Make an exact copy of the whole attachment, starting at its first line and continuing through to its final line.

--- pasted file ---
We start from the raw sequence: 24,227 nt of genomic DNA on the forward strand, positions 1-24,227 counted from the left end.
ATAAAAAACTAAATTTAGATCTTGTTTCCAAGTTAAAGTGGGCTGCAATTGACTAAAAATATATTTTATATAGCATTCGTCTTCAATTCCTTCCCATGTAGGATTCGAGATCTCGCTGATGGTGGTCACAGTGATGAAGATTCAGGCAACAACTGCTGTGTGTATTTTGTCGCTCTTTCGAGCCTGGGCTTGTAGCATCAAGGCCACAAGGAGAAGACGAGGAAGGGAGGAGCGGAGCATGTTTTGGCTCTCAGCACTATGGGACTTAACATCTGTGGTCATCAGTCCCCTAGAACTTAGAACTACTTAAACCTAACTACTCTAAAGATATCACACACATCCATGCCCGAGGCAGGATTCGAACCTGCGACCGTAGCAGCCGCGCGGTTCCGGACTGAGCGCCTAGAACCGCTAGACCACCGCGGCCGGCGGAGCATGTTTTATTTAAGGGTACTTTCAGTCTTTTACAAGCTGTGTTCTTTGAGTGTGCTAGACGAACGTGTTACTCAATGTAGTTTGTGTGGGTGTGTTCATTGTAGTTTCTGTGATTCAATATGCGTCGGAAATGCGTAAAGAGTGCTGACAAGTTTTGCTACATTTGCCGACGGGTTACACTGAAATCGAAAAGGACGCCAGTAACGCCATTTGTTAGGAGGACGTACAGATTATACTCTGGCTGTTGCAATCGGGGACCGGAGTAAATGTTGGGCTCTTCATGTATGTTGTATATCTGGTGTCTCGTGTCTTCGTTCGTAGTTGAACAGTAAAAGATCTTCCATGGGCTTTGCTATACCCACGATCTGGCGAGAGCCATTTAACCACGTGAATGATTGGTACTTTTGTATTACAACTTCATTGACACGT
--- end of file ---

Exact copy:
We start from the raw sequence: 24,227 nt of genomic DNA on the forward strand, positions 1-24,227 counted from the left end.
ATAAAAAACTAAATTTAGATCTTGTTTCCAAGTTAAAGTGGGCTGCAATTGACTAAAAATATATTTTATATAGCATTCGTCTTCAATTCCTTCCCATGTAGGATTCGAGATCTCGCTGATGGTGGTCACAGTGATGAAGATTCAGGCAACAACTGCTGTGTGTATTTTGTCGCTCTTTCGAGCCTGGGCTTGTAGCATCAAGGCCACAAGGAGAAGACGAGGAAGGGAGGAGCGGAGCATGTTTTGGCTCTCAGCACTATGGGACTTAACATCTGTGGTCATCAGTCCCCTAGAACTTAGAACTACTTAAACCTAACTACTCTAAAGATATCACACACATCCATGCCCGAGGCAGGATTCGAACCTGCGACCGTAGCAGCCGCGCGGTTCCGGACTGAGCGCCTAGAACCGCTAGACCACCGCGGCCGGCGGAGCATGTTTTATTTAAGGGTACTTTCAGTCTTTTACAAGCTGTGTTCTTTGAGTGTGCTAGACGAACGTGTTACTCAATGTAGTTTGTGTGGGTGTGTTCATTGTAGTTTCTGTGATTCAATATGCGTCGGAAATGCGTAAAGAGTGCTGACAAGTTTTGCTACATTTGCCGACGGGTTACACTGAAATCGAAAAGGACGCCAGTAACGCCATTTGTTAGGAGGACGTACAGATTATACTCTGGCTGTTGCAATCGGGGACCGGAGTAAATGTTGGGCTCTTCATGTATGTTGTATATCTGGTGTCTCGTGTCTTCGTTCGTAGTTGAACAGTAAAAGATCTTCCATGGGCTTTGCTATACCCACGATCTGGCGAGAGCCATTTAACCACGTGAATGATTGGTACTTTTGTATTACAACTTCATTGACACGT